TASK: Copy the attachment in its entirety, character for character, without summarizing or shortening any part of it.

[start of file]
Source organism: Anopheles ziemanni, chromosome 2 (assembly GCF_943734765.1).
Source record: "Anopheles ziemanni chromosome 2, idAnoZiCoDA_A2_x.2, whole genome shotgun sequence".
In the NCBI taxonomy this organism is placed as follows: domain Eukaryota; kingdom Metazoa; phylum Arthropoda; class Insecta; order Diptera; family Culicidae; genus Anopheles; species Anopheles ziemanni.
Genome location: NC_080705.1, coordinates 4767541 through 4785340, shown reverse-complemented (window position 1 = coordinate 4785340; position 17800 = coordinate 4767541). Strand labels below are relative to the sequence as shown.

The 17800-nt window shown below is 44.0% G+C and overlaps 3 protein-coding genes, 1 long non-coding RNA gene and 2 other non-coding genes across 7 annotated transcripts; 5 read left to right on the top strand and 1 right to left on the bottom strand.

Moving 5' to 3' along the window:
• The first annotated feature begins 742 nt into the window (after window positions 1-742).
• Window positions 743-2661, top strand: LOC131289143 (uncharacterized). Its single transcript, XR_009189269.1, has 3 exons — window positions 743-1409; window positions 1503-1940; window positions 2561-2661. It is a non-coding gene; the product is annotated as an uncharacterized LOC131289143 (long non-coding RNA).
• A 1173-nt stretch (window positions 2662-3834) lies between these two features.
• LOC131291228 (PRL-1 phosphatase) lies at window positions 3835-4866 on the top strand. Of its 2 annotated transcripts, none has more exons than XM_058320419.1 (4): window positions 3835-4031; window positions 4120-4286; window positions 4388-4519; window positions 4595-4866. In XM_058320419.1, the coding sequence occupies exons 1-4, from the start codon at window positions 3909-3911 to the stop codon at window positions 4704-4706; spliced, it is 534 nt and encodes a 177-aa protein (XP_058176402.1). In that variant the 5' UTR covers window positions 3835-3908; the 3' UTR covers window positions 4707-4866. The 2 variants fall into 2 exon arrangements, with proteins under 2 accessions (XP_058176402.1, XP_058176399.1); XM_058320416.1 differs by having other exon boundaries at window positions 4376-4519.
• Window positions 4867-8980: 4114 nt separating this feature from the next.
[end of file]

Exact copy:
Source organism: Anopheles ziemanni, chromosome 2 (assembly GCF_943734765.1).
Source record: "Anopheles ziemanni chromosome 2, idAnoZiCoDA_A2_x.2, whole genome shotgun sequence".
In the NCBI taxonomy this organism is placed as follows: domain Eukaryota; kingdom Metazoa; phylum Arthropoda; class Insecta; order Diptera; family Culicidae; genus Anopheles; species Anopheles ziemanni.
Genome location: NC_080705.1, coordinates 4767541 through 4785340, shown reverse-complemented (window position 1 = coordinate 4785340; position 17800 = coordinate 4767541). Strand labels below are relative to the sequence as shown.

The 17800-nt window shown below is 44.0% G+C and overlaps 3 protein-coding genes, 1 long non-coding RNA gene and 2 other non-coding genes across 7 annotated transcripts; 5 read left to right on the top strand and 1 right to left on the bottom strand.

Moving 5' to 3' along the window:
• The first annotated feature begins 742 nt into the window (after window positions 1-742).
• Window positions 743-2661, top strand: LOC131289143 (uncharacterized). Its single transcript, XR_009189269.1, has 3 exons — window positions 743-1409; window positions 1503-1940; window positions 2561-2661. It is a non-coding gene; the product is annotated as an uncharacterized LOC131289143 (long non-coding RNA).
• A 1173-nt stretch (window positions 2662-3834) lies between these two features.
• LOC131291228 (PRL-1 phosphatase) lies at window positions 3835-4866 on the top strand. Of its 2 annotated transcripts, none has more exons than XM_058320419.1 (4): window positions 3835-4031; window positions 4120-4286; window positions 4388-4519; window positions 4595-4866. In XM_058320419.1, the coding sequence occupies exons 1-4, from the start codon at window positions 3909-3911 to the stop codon at window positions 4704-4706; spliced, it is 534 nt and encodes a 177-aa protein (XP_058176402.1). In that variant the 5' UTR covers window positions 3835-3908; the 3' UTR covers window positions 4707-4866. The 2 variants fall into 2 exon arrangements, with proteins under 2 accessions (XP_058176402.1, XP_058176399.1); XM_058320416.1 differs by having other exon boundaries at window positions 4376-4519.
• Window positions 4867-8980: 4114 nt separating this feature from the next.